The Global Village: Building the Connection at Your Organization

We have entered a new age. Never before has the world been more connected. From the sale and delivery of goods and services, to investor relations, customer loyalty, and employee satisfaction, this is a global economy which has redefined the way we do business and how we view the world.

Being World Citizens
This era of rapid technological advancement and increasing world trade brings a greater responsibility as global citizens. We are not just residents of our local communities - we are citizens of the world.

Our place in this new world economy will be directly related to our efforts as visible leaders in social and humanitarian efforts in both local neighborhoods of industrialized nations and also in remote villages in developing countries. Once considered an option, good corporate citizenship is now mandatory for survival. Employees and customers demand it.

The 2004 Cone Corporate Citizenship Report, the longest study of American attitudes toward corporate support of social issues, clearly finds that employees, investors, and customers have issued a mandate for immediate corporate action on social issues:
•    80% of those surveyed said corporate commitment to social issues wins trust in that company.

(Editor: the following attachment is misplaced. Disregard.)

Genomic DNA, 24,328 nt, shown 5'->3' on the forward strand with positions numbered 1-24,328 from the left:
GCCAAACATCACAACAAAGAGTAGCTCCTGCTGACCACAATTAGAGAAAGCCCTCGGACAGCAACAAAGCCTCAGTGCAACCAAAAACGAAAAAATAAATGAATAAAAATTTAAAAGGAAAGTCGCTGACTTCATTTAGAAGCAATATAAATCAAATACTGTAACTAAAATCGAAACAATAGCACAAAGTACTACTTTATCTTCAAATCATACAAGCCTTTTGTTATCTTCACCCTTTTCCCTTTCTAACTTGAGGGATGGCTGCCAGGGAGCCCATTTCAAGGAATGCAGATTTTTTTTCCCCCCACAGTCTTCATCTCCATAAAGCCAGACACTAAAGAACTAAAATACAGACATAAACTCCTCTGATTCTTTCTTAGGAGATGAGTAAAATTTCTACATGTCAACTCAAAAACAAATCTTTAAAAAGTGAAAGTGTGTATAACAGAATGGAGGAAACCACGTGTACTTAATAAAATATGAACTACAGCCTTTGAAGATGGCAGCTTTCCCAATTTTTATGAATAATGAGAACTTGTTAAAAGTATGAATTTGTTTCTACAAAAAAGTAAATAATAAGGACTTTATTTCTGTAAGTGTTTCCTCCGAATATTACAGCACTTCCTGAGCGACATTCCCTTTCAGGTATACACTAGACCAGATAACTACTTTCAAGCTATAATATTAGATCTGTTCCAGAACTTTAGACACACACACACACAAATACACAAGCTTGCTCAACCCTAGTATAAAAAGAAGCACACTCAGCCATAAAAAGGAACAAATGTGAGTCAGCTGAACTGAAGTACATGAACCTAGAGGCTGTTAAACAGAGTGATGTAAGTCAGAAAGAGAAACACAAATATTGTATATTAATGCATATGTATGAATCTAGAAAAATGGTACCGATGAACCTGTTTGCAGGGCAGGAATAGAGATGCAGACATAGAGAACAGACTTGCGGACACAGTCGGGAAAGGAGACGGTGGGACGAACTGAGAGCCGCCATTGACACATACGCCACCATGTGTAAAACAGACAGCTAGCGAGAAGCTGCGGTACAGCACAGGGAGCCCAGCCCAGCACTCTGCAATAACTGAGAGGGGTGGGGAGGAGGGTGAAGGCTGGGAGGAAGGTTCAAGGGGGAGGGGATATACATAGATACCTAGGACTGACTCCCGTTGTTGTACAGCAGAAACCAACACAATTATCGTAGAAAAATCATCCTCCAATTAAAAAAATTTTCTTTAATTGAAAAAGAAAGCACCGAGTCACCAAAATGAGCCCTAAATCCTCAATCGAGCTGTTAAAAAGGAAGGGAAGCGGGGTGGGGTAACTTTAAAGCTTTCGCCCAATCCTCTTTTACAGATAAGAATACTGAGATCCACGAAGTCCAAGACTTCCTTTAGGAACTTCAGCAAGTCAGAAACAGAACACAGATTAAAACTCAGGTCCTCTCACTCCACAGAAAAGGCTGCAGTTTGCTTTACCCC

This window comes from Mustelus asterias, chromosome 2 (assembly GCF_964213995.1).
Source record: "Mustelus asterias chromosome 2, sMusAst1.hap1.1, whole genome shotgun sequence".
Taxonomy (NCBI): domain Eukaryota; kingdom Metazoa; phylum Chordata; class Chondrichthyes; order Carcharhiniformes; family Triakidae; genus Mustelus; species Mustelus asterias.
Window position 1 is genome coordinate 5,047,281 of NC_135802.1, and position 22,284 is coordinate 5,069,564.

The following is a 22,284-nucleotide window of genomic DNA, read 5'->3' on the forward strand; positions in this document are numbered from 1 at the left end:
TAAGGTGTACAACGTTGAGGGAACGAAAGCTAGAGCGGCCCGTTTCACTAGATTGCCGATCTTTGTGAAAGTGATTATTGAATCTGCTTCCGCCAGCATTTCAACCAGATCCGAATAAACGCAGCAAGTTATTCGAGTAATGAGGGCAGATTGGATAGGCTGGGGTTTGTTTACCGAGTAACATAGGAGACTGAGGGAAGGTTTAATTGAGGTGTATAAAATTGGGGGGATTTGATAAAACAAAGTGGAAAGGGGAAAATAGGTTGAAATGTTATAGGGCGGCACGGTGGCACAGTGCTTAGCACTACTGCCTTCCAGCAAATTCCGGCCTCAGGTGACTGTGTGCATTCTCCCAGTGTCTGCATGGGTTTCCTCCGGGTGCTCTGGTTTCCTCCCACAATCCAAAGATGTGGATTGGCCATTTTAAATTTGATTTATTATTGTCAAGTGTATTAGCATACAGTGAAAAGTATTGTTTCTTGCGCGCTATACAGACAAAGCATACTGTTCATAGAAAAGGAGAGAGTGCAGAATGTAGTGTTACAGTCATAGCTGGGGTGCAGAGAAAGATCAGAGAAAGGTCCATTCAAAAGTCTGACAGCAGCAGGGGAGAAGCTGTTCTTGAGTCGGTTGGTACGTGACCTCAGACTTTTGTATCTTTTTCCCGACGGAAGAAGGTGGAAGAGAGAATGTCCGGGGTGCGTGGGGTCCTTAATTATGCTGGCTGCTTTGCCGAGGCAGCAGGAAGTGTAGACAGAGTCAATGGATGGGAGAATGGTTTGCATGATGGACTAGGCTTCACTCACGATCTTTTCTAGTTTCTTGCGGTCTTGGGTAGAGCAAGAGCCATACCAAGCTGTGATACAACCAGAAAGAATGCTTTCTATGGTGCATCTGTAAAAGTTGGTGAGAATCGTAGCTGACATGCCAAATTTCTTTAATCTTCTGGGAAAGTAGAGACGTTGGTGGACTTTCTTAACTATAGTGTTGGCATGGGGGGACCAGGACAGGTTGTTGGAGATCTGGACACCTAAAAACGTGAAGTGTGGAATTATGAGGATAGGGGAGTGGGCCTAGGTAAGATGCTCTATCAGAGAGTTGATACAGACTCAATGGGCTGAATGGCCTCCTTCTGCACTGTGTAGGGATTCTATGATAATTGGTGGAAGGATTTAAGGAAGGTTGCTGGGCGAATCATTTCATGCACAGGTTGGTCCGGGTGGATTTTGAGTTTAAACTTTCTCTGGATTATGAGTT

•    86% would switch from one brand to another of the same price or quality if the other brand is associated with a cause.
•    74% reported a company’s commitment to social issues influenced what products and services they recommended to other people.
•    70% suggested good corporate citizenship influenced their decisions about what stocks and mutual funds to invest in.
•    81% reported that it affected their decision about where to work.

In this age of instant messaging and increased consumer awareness, open and clear corporate communication to the public is essential. However, accountability to the integrity of business practices is part of that responsibility.
 The Cone study further found that:
•    80% of Americans can name companies that stood out in their minds as good corporate citizens.
•    97% strongly value a company’s fair priced products and services.
•    93% value a corporation’s human rights and manufacturing practices.

An Internal Process
How do we fulfill this new responsibility? As with all long-term change of great value, today’s business leaders must begin the process from within. Essential to good corporate citizenship practices is personally accountable leadership in management, socially responsible policies of doing business at every level, and clearly defined outreach programs for employees.

To be good corporate citizens, we must also be good neighbors. This requires an active presence in the local neighborhoods where corporate offices are located and responsiveness to the needs of area residents.

Today’s world economy also requires awareness and involvement in global issues. Our customers, investors, and employees demand we act proactively to the most important social issues of our time and that we recognize our connection to the global community. We must reach out to the world as humanitarians.